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Open AccessArticle

Hermeneutic Neurophenomenology in the Science-Religion Dialogue: Analysis of States of Consciousness in the Zohar

1
School of Natural Sciences & Psychology, Liverpool John Moores University, Byrom Street, Liverpool, L3 3AF, UK
2
Centre for Jewish Studies, University of Manchester, Humanities Lime Grove, Oxford Road, Manchester, M13 9PL, UK 
Academic Editor: Geoffrey Samuel
Religions 2015, 6(1), 146-171; https://doi.org/10.3390/rel6010146
Received: 30 January 2015 / Revised: 18 February 2015 / Accepted: 26 February 2015 / Published: 6 March 2015
(This article belongs to the Special Issue Science and Religion: Buddhist and Hindu Perspectives)
Many mystical texts convey insights into the nature of mind that have the potential to assist in the framing of scientific models in psychology and neuroscience. In many cases, however, the insights are concealed within complex, codified symbolic systems, meaning that the reader must engage with the hermeneutic employed by the texts’ authors in order to access the insights. Combining such a hermeneutic approach with that of neurophenomenology can enrich the input from mysticism to science. I exemplify this hermeneutic neurophenomenology through an analysis of states of mystical consciousness as portrayed in the classic of Jewish mysticism, the Zohar. Three distinct mystical states are identified, each of which is understood as being dominated by a specific dimension of consciousness. The normal state of consciousness is dominated by the narrative construction of self. The first mystical state arises as this narrative is attenuated, allowing the intentionality of perception and emotion to become the dominating dimension. The second mystical state comes to the fore as the mystic increasingly identifies with an associational propensity at the core of memory processing. The final mystical state conveys the essential feature of consciousness—phenomenality—with little, if any, intentional content. I explore how the Zohar’s insights into these states can combine with neurocognitive data and thereby enrich our understanding of consciousness. View Full-Text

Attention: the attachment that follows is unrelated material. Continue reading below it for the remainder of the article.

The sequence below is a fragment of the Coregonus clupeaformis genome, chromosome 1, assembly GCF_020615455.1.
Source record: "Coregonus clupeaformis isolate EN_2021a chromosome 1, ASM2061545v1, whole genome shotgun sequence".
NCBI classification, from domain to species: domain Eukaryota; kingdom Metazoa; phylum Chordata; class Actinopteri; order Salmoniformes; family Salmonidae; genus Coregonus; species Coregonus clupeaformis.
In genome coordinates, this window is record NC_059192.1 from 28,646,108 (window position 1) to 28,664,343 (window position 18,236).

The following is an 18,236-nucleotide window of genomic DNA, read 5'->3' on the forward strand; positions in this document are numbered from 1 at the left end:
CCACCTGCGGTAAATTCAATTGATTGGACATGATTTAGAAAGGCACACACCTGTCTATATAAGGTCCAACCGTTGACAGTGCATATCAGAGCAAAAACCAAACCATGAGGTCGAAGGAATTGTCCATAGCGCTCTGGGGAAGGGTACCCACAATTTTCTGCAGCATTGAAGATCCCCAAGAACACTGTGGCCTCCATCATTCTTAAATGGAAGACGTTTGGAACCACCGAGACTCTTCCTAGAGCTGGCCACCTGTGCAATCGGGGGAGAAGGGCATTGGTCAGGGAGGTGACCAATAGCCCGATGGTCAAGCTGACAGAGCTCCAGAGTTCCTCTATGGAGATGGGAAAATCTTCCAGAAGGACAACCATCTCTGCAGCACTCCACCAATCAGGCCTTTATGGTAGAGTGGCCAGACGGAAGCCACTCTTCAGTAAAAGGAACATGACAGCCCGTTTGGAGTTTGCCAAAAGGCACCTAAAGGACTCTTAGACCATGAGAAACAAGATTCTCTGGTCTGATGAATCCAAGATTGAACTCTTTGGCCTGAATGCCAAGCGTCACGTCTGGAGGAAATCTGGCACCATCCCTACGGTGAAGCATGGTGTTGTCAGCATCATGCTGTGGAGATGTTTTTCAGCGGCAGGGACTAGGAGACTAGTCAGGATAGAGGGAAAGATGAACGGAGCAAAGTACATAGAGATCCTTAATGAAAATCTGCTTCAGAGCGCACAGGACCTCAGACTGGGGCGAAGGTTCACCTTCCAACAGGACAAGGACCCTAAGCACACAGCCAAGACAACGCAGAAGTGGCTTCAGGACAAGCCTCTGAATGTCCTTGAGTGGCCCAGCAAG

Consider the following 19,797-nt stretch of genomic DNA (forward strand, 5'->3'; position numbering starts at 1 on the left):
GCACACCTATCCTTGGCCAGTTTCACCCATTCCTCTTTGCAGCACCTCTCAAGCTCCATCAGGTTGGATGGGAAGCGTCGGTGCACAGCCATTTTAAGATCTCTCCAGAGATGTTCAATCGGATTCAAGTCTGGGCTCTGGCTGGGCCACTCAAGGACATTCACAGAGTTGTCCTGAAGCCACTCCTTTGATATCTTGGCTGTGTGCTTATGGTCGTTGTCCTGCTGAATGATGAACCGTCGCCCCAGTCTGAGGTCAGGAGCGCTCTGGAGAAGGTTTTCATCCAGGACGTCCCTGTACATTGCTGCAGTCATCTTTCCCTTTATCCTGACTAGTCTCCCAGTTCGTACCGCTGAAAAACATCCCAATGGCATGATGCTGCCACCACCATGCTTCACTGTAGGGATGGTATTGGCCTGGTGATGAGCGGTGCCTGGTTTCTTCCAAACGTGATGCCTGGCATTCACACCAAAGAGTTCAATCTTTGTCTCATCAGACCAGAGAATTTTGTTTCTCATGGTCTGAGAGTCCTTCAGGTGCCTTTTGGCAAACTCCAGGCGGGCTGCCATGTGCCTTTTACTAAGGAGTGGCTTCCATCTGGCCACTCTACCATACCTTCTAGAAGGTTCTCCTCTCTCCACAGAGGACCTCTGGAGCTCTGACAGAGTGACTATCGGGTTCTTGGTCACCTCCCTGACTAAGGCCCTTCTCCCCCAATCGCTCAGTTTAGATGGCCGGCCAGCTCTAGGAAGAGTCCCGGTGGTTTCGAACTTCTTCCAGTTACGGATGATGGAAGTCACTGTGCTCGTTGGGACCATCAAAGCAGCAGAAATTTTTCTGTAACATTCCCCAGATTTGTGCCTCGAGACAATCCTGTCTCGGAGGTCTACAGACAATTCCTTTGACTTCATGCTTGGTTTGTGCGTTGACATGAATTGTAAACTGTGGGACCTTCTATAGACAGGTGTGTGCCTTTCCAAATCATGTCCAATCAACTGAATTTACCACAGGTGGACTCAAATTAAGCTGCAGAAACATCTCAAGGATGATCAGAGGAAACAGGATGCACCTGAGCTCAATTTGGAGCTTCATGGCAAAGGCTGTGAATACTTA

Keywords: neurophenomenology; consciousness; mysticism; Kabbalah; Zohar; self; recurrent processing; transpersonal psychology neurophenomenology; consciousness; mysticism; Kabbalah; Zohar; self; recurrent processing; transpersonal psychology
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MDPI and ACS Style

Lancaster, B.L. Hermeneutic Neurophenomenology in the Science-Religion Dialogue: Analysis of States of Consciousness in the Zohar. Religions 2015, 6, 146-171.

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